Monday, October 22, 2012

Mini Lesson: Nathanael Greene Letter (Activity 3)

LWS  3257, recto
LWS 3257, verso
* see activity two for transciption (HERE)

For upper middle school and high school levels

Students will be able to:

-          Synthesize written and cartographic information to determine the role geographic distance plays in the events of history.

-          Use written information to map important locations in the Revolutionary War.

-          Draw conclusions about the role of New Jersey in the War.


Historical Background: The Continental Army needed supplies for the winter. Moore Furman, acting as quartermaster for the Army, was working to gather some of these supplies in his home town of Pittstown, NJ as well as in Trenton, NJ. By the end of December, some supplies were finally ready to send to the main body of the Army, stationed outside of Morristown and Middle Brook, NJ. Furman wrote Nathanael Greene, a major general in the Continental Army who was stationed at Arnolds tavern on the Morristown Green, for specific directions about how to conduct the transport. This letter is Nathanael Greene’s response to Furman about the transport and other official questions. (For more detailed information, refer to Nathanael Greene Mini Lesson #1)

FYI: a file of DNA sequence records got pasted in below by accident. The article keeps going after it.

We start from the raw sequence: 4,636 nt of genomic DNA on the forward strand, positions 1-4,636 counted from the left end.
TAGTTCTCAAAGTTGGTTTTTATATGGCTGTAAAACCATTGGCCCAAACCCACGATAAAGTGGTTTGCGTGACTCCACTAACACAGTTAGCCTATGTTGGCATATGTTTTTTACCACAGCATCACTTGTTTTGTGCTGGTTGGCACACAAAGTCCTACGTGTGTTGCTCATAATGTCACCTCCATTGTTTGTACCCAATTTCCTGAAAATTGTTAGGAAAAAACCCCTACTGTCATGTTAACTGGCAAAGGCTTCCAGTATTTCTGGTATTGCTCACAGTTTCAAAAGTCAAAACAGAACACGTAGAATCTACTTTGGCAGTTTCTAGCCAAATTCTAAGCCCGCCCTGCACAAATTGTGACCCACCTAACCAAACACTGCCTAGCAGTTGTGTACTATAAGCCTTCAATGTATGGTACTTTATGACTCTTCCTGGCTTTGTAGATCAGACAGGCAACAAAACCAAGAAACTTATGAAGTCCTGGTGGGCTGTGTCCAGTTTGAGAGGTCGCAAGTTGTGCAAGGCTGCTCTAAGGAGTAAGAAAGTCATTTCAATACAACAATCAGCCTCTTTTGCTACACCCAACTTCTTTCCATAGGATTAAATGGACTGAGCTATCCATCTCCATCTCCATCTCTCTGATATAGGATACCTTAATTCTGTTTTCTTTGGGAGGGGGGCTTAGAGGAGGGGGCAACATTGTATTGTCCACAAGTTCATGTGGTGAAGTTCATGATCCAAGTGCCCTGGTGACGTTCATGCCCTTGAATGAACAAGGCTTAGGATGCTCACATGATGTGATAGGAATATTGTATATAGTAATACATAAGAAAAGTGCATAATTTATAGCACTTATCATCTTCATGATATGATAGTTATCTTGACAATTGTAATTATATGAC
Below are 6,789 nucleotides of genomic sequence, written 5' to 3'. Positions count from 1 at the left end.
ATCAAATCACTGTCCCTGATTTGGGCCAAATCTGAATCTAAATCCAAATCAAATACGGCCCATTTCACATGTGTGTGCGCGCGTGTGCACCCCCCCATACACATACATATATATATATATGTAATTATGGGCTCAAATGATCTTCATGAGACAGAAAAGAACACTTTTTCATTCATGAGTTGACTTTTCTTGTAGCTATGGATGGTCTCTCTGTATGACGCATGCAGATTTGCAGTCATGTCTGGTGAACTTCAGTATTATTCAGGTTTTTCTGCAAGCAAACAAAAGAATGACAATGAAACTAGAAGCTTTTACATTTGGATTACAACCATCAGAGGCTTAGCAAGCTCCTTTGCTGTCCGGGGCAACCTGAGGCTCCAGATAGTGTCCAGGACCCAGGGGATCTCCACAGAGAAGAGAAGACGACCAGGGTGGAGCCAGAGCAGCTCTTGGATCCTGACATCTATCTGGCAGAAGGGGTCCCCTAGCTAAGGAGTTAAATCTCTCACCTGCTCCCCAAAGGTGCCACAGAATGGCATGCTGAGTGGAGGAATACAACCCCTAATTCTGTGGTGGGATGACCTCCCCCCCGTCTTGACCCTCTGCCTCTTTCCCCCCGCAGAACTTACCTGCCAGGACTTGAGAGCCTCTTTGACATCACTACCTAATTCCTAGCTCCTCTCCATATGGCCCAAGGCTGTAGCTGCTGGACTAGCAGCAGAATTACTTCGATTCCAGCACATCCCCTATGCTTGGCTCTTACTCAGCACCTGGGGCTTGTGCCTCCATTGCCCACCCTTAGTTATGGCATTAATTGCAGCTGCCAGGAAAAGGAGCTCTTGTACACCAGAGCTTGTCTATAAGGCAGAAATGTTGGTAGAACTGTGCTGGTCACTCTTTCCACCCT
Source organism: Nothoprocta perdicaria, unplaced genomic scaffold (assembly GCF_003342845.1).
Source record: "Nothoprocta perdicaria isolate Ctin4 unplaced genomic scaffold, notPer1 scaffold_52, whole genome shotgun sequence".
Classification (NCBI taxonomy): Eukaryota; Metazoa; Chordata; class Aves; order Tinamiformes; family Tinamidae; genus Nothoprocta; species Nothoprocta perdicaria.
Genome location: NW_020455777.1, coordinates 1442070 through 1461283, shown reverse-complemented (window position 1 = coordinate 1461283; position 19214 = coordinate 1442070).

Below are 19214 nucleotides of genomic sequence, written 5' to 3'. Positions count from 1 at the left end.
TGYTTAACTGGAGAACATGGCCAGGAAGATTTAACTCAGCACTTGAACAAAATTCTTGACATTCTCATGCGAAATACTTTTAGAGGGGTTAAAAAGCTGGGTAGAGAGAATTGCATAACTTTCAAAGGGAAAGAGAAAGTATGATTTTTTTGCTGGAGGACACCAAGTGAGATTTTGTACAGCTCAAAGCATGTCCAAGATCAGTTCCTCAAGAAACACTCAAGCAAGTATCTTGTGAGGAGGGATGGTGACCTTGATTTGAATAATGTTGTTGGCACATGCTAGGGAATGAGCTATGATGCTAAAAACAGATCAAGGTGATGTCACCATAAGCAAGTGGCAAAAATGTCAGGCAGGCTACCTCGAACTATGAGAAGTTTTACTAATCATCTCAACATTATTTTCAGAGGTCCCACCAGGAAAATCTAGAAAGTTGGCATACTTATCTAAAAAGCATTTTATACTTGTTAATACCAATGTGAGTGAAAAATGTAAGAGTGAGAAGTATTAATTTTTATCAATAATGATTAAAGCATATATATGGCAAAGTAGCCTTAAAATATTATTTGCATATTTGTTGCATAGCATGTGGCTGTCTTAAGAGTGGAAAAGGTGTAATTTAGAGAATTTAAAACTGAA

Suggested Use: In conjunction with Nathanael Greene Mini Lesson #2, use this mini-lesson to expand the students’ understanding of the “occasion” of the letter. Divide the class into groups. Have each group start on a different section of the SOAP STone interrogation. Have each group take turns at the classroom computer to complete this activity as well as the set of questions related to “Occasion.” If a computer is not available for student use, complete this activity as a class.


Activity and Discussion Questions:

  1. Read the first major paragraph and heading of the document. Ask students to identify the specific locations identified.

  2. Why are these locations mentioned? What is the main activity being discussed in this paragraph?

  3. What does the following sentence mean in context: “I imagine, Middle Brook will be a proper Division of the distance”? What does it tell us about how long the transport would take?

  4. Identify the relationship between these locations: Greene provides very specific instructions about how to transport the supplies.

    1. What does he literally say?
    2. Where is the winter transport coming from?
    3. Where does it ultimately need to go? (The document does not specifically say where the transport is headed – it merely says that it is going to “Camp.” Ask students to gather what clues they can from the document itself, then share with them that the main camp was Jockey Hollow outside of Morristown.)
    4. Where is Greene located in relation to the final location of the supplies? (Display or print a map of the Morristown area and its relationship to Jockey Hollow. A map is available at Scroll to the bottom of the page and select “View Park Map.”)

  5. Display the envelope: where is Furman located? Is Trentown a location in New Jersey? To which town is Greene probably referring? How do you know?

  6. Why does Greene not provide a full address on the envelope? What does this tell you about towns during the Revolutionary War period? What might it reveal about Furman’s position in those towns?

  7. Learn from people’s mistakes: what address did Greene originally write? What might be the reason for his mistake? What clues might this give about Furman?